The One About The Death Penalty

Ooooooh.   Heavy topic.

I went to an ADL meeting last night because the organization has been asked by members in Connecticut to change its current position at the national level.  The ADL’s current position is this:  “the League takes ‘no position’ on the issue of capital punishment except to favor it in cases involving terrorists who murder Americans abroad.”  The ADL came to this position after the 1985 hijacking of the Achille Lauro, during which the hijackers killed disabled American passenger Leon Klinghoffer, and dumped his body overboard (and then suggested that his wife might have killed him for the insurance money).

I went to the meeting because I thought that the West Coast Regional Board, being a little more towards the older and more liberal tilt, would agree that the civil rights organization should change its longstanding position and join with other groups in opposition to the death penalty.

I went to the meeting because I support the death penalty.  I always have.  I think growing up in Los Angeles and knowing that Charles Manson was sentenced to death two years before I was born, and hearing about his coming up for parole every now and then, has reinforced my support for it.  (Interestingly, I now live about a half mile away from the Benedict Canyon neighborhood where Sharon Tate was murdered.)

I don’t have a vote on the ADL regional board but I went to hear how the conversation went.  They didn’t devote as much of the meeting to it as I had thought they would.   The guest speaker was LA Police Chief Charlie Beck, whom they did not ask to speak on the death penalty issue.  Beck spoke generally about the culture of the LAPD and noted that despite the fact that people feel that our city is not safe, crime levels are lower than they have been for nearly 50 years.

So when they finally got to the death penalty question, they had two board members, both attorneys (both employment attorneys, which I found interesting…), come up to make brief presentations on the topic.  As they approached the front table, I made a guess as to which one would be taking each side:  the one in his forties would be advocating retaining the ADL’s no-position position, and the one in his 60’s would be advocating changing the position to oppose the death penalty.  I was right.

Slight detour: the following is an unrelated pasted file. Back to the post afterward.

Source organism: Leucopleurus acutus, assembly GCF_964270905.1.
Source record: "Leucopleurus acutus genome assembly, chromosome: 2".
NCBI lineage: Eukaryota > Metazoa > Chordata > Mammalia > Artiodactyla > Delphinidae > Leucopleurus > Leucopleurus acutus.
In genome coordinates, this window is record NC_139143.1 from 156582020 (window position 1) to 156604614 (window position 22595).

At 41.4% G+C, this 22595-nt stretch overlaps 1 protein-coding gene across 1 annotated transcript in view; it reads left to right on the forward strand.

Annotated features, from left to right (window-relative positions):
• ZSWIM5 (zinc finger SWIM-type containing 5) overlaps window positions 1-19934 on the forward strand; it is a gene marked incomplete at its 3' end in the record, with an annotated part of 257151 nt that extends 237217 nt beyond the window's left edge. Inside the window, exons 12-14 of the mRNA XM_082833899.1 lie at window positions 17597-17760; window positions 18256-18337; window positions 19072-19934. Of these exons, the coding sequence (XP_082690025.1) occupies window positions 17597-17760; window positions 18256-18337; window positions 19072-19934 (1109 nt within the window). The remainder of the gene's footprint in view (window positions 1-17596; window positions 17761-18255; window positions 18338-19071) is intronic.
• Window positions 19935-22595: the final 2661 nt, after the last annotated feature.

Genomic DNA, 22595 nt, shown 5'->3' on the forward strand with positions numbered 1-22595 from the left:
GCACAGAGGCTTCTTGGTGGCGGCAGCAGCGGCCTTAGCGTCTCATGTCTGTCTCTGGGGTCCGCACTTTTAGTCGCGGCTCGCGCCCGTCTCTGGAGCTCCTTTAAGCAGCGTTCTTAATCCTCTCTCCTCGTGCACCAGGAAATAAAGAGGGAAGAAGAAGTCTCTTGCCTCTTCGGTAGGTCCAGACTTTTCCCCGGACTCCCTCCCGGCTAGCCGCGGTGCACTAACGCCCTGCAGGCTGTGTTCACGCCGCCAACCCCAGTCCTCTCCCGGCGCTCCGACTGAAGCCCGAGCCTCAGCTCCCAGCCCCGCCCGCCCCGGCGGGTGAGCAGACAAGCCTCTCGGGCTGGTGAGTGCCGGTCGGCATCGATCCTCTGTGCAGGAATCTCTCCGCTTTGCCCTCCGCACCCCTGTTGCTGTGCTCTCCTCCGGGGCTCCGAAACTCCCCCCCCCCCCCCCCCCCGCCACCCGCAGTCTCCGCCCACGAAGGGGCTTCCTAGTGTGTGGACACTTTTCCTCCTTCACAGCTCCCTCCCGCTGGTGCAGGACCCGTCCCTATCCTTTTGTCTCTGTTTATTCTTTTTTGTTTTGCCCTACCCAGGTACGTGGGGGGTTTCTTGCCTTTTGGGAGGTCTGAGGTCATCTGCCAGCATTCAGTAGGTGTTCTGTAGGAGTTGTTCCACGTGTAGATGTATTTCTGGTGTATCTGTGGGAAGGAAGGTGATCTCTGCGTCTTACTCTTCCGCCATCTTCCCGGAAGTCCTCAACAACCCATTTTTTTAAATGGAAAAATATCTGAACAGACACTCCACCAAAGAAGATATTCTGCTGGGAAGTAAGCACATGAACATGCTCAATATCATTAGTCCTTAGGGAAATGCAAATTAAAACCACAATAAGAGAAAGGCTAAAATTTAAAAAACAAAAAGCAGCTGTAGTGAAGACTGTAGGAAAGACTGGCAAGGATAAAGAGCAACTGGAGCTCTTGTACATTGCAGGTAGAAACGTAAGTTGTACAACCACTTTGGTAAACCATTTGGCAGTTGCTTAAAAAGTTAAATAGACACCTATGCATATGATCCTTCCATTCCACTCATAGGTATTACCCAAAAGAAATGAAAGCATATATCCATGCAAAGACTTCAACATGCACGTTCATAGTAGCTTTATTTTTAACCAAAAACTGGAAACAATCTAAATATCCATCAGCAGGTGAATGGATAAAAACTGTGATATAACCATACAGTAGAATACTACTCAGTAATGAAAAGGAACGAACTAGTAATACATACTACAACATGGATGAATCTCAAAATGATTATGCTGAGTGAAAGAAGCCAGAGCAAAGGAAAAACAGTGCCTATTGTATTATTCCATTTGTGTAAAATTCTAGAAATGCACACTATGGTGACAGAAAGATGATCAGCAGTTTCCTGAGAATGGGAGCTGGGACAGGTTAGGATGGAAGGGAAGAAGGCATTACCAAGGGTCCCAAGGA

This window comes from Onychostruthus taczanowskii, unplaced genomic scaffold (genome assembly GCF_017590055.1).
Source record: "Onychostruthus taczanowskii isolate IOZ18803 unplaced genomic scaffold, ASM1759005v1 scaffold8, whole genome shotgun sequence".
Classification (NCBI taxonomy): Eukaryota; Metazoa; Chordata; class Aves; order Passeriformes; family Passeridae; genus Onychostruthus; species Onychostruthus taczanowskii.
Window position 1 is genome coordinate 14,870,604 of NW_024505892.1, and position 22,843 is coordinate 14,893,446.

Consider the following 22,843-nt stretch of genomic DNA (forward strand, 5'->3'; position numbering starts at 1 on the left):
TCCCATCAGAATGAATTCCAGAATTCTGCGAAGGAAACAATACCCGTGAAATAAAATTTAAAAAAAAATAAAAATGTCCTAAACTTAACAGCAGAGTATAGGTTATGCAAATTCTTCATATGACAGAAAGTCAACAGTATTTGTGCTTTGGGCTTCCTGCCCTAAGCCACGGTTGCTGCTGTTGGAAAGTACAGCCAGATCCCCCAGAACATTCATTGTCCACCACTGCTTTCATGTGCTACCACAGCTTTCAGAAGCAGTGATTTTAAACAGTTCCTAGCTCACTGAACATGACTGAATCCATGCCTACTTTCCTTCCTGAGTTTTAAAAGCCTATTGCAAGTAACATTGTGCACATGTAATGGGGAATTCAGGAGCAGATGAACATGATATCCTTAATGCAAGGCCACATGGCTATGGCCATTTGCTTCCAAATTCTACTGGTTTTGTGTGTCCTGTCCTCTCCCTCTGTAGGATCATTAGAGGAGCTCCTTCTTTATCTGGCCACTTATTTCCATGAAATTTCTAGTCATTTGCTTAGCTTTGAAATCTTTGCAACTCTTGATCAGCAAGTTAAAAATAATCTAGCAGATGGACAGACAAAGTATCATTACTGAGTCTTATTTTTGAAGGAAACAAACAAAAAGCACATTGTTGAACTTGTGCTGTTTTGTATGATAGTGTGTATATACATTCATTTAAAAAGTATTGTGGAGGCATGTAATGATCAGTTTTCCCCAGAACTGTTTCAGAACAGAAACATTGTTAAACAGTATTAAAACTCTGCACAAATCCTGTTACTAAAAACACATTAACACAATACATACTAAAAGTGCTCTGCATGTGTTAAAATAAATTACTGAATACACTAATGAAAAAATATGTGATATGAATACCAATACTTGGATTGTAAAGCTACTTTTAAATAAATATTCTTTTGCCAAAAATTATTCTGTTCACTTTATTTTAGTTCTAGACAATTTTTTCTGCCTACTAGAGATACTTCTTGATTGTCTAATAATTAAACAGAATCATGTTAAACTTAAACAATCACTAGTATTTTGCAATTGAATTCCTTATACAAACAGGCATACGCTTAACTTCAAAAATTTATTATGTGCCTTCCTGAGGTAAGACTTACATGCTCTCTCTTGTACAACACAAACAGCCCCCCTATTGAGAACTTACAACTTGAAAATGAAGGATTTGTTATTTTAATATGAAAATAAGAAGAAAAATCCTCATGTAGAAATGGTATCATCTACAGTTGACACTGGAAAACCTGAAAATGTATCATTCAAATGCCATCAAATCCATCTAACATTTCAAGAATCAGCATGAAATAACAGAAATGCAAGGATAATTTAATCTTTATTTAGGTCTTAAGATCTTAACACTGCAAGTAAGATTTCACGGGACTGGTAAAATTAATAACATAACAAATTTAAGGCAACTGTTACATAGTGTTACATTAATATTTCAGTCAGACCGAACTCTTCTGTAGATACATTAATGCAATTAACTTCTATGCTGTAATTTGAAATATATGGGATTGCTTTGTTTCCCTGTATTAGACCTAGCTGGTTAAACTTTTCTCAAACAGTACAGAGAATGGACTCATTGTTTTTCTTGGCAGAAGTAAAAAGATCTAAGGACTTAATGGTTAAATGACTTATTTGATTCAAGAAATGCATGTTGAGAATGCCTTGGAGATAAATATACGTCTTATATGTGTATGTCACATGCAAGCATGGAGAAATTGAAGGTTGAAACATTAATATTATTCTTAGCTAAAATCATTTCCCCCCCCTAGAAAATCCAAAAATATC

Both presenters gave very brief statements, under about 4 minutes each.  They each took notes on what the other said, but they were not given an opportunity to rebut each other.  When they were done, the chair immediately called for a vote, and seemed surprised that some board members in the audience wanted to discuss the issue, or to make statements about their opinions before voting.

Of the fewer than 10 people who spoke, more than half said that they thought the death penalty was not a core ADL issue.  One of the issues that the speaker who favored changing the position noted was the racial disparity in the charging and implementation of the death penalty, and several board members noted that if anything, this was the issue that the ADL could tackle, as opposed to whether or not the death penalty should be available to prosecutors at all.

One board member noted that the ADL has very strong ties to law enforcement – they participate in training law enforcement officers with regard to religious sensitivity and hate crimes – and that he would not want to change the ADL’s position to one which alienates the organization’s law enforcement partners.

I have to say I was surprised at the discussion and the outcome.  I was expecting that this board would overwhelmingly vote to change the current policy.  I was completely wrong – the vote was almost unanimous NOT to change the policy.  The whole discussion, including the attorney presentations, took less than 20 minutes.

This is just one region of a large national organization.  We’ll see what other regions do, and whether the ADL national board decides to change the position regardless.

Intelligent and well-meaning people disagree on this issue, and that’s OK.  Last night’s very civil conversation among intelligent and well-meaning people can serve as an example of how we can have political conversations that don’t spiral down into accusations and name-calling.  I guess last night’s meeting was the opposite of today’s shout-radio, shout-blog and shout-television political yammering.  As we move towards November, it’s something to think about.


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